How the Supreme Court Should and Should Not Work

Darryl Heikes/Polaris
Stephen Breyer shortly after his nomination to the Supreme Court, May 16, 1994

The case for judicial review—the role of courts in enforcing constitutional limits on government power—was memorably made in a 1998 lecture by Aharon Barak, then the president of the Supreme Court of Israel. Before World War II, Justice Barak said, democracies outside of the United States relied for the protection of minorities on the self-restraint of political majorities. But “the twentieth century shattered this approach.” The war and the Holocaust taught the lesson that “it is vital to place formal limits on the power of the majority; that the concept ‘It is not done’ needs to receive the formal expression that ‘It is forbidden.'” Many countries adopted the American model of a written constitution whose rules are enforced by judges.

But why judges? Because, Justice Barak said, the institution chosen to enforce the constitution must be independent, with members professionally trained to interpret laws:

Of course, for the delicate balance to be maintained, the judge must act objectively. He or she must express the basic values of the constitution—not personal values, and not the values of changing majorities.1

By those standards, the Supreme Court of the United States today falls short of justifying its great constitutional function. A headstrong conservative majority is writing personal ideology into law. Freedom of speech is given novel and sweeping sway when the would-be speaker is a corporation2 but is denied when the speaker wants to try to persuade terrorists to give up violence for peaceful politics.3 The Court is so riven by partisanship that justices even pick their law clerks in ways influenced by ideology: one conservative justice, Clarence Thomas, has never chosen a clerk from the chambers of an appeals court judge appointed by a Democratic president.4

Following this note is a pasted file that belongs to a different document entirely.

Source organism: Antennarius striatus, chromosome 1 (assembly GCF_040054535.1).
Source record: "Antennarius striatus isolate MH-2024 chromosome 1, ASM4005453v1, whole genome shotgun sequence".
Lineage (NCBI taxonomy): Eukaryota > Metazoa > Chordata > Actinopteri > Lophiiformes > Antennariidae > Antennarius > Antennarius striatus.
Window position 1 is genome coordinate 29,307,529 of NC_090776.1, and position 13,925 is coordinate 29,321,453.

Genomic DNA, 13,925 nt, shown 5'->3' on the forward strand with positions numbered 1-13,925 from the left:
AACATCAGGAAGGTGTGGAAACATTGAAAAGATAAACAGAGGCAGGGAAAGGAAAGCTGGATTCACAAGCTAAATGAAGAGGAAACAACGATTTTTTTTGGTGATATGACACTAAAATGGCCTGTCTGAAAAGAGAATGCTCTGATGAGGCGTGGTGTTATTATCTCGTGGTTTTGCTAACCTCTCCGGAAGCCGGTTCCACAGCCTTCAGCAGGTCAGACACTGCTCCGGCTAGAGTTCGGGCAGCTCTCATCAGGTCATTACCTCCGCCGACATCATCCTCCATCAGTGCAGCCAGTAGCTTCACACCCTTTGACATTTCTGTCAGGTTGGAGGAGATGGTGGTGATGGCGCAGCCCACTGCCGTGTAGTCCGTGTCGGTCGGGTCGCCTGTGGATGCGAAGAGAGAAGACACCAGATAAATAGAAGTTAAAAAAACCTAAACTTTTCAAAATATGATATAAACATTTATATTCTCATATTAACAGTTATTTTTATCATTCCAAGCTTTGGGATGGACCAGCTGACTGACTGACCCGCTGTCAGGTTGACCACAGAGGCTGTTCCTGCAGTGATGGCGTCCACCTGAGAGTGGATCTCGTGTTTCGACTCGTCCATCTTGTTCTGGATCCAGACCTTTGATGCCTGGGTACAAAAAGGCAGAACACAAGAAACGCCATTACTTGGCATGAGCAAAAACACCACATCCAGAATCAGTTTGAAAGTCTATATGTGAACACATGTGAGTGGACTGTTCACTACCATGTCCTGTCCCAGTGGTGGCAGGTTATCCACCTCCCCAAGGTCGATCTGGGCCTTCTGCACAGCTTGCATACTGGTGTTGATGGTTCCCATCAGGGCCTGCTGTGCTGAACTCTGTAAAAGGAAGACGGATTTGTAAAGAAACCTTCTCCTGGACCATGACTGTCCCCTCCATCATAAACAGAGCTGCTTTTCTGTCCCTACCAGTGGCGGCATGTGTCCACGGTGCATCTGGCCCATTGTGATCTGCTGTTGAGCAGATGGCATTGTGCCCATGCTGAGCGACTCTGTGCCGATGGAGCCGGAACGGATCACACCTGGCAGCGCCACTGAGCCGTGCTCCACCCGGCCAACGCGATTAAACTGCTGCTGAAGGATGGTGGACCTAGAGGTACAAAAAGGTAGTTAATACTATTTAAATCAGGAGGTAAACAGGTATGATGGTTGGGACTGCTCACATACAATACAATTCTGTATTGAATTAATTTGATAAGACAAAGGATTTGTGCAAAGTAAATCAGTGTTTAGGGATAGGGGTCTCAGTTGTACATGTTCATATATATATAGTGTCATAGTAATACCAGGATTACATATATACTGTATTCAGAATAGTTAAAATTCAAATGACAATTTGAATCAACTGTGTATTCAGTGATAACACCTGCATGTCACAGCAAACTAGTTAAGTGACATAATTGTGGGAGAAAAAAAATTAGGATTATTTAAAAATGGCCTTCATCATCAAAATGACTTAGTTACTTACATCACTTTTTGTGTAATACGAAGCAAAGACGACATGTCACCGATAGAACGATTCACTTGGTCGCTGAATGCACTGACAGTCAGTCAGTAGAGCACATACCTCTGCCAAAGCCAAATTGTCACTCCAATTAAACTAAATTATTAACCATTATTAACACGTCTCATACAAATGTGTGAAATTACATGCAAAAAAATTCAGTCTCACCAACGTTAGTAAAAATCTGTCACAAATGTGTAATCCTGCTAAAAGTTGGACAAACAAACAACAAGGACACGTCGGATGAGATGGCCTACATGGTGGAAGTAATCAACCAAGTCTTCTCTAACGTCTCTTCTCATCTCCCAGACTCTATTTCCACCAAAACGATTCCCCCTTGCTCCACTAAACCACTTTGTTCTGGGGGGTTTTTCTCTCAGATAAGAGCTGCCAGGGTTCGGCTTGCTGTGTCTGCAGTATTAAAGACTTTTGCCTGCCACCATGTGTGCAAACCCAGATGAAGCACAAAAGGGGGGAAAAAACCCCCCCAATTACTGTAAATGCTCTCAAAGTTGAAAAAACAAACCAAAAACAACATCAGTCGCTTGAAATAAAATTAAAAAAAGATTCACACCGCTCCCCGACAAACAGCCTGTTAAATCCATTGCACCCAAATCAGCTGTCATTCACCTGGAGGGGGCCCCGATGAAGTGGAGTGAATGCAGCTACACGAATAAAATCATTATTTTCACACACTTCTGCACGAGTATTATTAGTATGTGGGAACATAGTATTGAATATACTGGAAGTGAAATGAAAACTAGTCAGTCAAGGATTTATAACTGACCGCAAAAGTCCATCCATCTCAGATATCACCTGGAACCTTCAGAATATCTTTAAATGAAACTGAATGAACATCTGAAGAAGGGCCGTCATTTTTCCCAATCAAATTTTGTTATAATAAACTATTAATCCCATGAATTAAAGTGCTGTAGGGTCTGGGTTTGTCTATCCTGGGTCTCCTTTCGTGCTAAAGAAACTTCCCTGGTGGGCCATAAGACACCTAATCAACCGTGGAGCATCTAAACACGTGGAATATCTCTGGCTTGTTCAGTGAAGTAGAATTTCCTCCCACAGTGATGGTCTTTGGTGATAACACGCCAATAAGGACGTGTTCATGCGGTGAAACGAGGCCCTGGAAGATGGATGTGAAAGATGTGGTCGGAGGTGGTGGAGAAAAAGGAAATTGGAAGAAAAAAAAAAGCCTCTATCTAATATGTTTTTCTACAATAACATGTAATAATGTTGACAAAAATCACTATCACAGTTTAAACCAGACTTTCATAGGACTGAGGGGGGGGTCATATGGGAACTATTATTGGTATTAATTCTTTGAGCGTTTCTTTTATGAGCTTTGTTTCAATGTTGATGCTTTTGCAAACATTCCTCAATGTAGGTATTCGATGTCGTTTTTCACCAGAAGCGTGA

In 2000, a 5–4 majority of the Court made George W. Bush president on grounds not found in the Constitution, which commits the resolution of contested presidential elections to Congress. The opinions seeking to justify that result did not remove the aroma of a political decision.

Against that unhappy background Justice Stephen Breyer has done something unusual. He has written a calm, reasoned book about how the Supreme Court should do its work and how, in history, it has sometimes failed the challenge. Fair warning: I am a friend of Justice Breyer. But I think his book is a remarkable contribution to educating the public about our constitutional system and those whose job it is to guard its boundaries.

Justice Breyer begins by discussing what he calls the Supreme Court’s democratic legitimacy. Today it is almost universally assumed that the Court’s decisions, however unpopular, will be accepted by the public and the government and will be obeyed. But that was not always so. Breyer describes meeting the chief justice of an African…

This is exclusive content for subscribers only.
Get unlimited access to The New York Review for just $1 an issue!

View Offer

Continue reading this article, and thousands more from our archive, for the low introductory rate of just $1 an issue. Choose a Print, Digital, or All Access subscription.

If you are already a subscriber, please be sure you are logged in to your account.